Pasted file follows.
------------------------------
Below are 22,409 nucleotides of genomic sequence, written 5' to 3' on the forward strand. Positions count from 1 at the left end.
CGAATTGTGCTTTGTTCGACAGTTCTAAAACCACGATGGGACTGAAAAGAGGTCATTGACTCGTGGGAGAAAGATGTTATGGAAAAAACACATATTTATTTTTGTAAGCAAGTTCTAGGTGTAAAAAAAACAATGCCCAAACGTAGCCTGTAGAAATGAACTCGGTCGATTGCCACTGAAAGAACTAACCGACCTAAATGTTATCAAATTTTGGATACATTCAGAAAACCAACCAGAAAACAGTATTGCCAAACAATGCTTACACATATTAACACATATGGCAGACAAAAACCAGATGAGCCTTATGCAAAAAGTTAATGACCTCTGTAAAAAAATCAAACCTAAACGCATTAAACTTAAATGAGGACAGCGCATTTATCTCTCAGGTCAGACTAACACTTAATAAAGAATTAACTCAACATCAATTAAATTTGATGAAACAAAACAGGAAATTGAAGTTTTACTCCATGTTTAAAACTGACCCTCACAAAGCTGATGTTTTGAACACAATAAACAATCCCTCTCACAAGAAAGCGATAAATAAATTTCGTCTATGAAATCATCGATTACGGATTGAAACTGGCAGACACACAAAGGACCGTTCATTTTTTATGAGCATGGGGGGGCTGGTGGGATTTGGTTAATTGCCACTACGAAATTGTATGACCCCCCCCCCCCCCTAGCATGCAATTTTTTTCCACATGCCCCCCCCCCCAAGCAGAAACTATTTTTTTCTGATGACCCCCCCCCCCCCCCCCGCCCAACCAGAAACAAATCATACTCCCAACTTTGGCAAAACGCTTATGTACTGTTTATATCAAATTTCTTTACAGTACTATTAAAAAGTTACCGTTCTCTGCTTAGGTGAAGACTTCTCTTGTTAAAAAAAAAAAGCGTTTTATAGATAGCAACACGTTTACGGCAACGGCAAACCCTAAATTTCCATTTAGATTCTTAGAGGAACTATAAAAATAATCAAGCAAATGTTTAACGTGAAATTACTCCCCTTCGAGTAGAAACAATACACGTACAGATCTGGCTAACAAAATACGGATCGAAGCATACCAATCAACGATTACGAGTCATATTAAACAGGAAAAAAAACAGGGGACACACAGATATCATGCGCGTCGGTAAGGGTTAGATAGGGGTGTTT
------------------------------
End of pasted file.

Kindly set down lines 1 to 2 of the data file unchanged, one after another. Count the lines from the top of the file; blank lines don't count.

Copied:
Below are 22,409 nucleotides of genomic sequence, written 5' to 3' on the forward strand. Positions count from 1 at the left end.
CGAATTGTGCTTTGTTCGACAGTTCTAAAACCACGATGGGACTGAAAAGAGGTCATTGACTCGTGGGAGAAAGATGTTATGGAAAAAACACATATTTATTTTTGTAAGCAAGTTCTAGGTGTAAAAAAAACAATGCCCAAACGTAGCCTGTAGAAATGAACTCGGTCGATTGCCACTGAAAGAACTAACCGACCTAAATGTTATCAAATTTTGGATACATTCAGAAAACCAACCAGAAAACAGTATTGCCAAACAATGCTTACACATATTAACACATATGGCAGACAAAAACCAGATGAGCCTTATGCAAAAAGTTAATGACCTCTGTAAAAAAATCAAACCTAAACGCATTAAACTTAAATGAGGACAGCGCATTTATCTCTCAGGTCAGACTAACACTTAATAAAGAATTAACTCAACATCAATTAAATTTGATGAAACAAAACAGGAAATTGAAGTTTTACTCCATGTTTAAAACTGACCCTCACAAAGCTGATGTTTTGAACACAATAAACAATCCCTCTCACAAGAAAGCGATAAATAAATTTCGTCTATGAAATCATCGATTACGGATTGAAACTGGCAGACACACAAAGGACCGTTCATTTTTTATGAGCATGGGGGGGCTGGTGGGATTTGGTTAATTGCCACTACGAAATTGTATGACCCCCCCCCCCCCCTAGCATGCAATTTTTTTCCACATGCCCCCCCCCCCAAGCAGAAACTATTTTTTTCTGATGACCCCCCCCCCCCCCCCCGCCCAACCAGAAACAAATCATACTCCCAACTTTGGCAAAACGCTTATGTACTGTTTATATCAAATTTCTTTACAGTACTATTAAAAAGTTACCGTTCTCTGCTTAGGTGAAGACTTCTCTTGTTAAAAAAAAAAAGCGTTTTATAGATAGCAACACGTTTACGGCAACGGCAAACCCTAAATTTCCATTTAGATTCTTAGAGGAACTATAAAAATAATCAAGCAAATGTTTAACGTGAAATTACTCCCCTTCGAGTAGAAACAATACACGTACAGATCTGGCTAACAAAATACGGATCGAAGCATACCAATCAACGATTACGAGTCATATTAAACAGGAAAAAAAACAGGGGACACACAGATATCATGCGCGTCGGTAAGGGTTAGATAGGGGTGTTT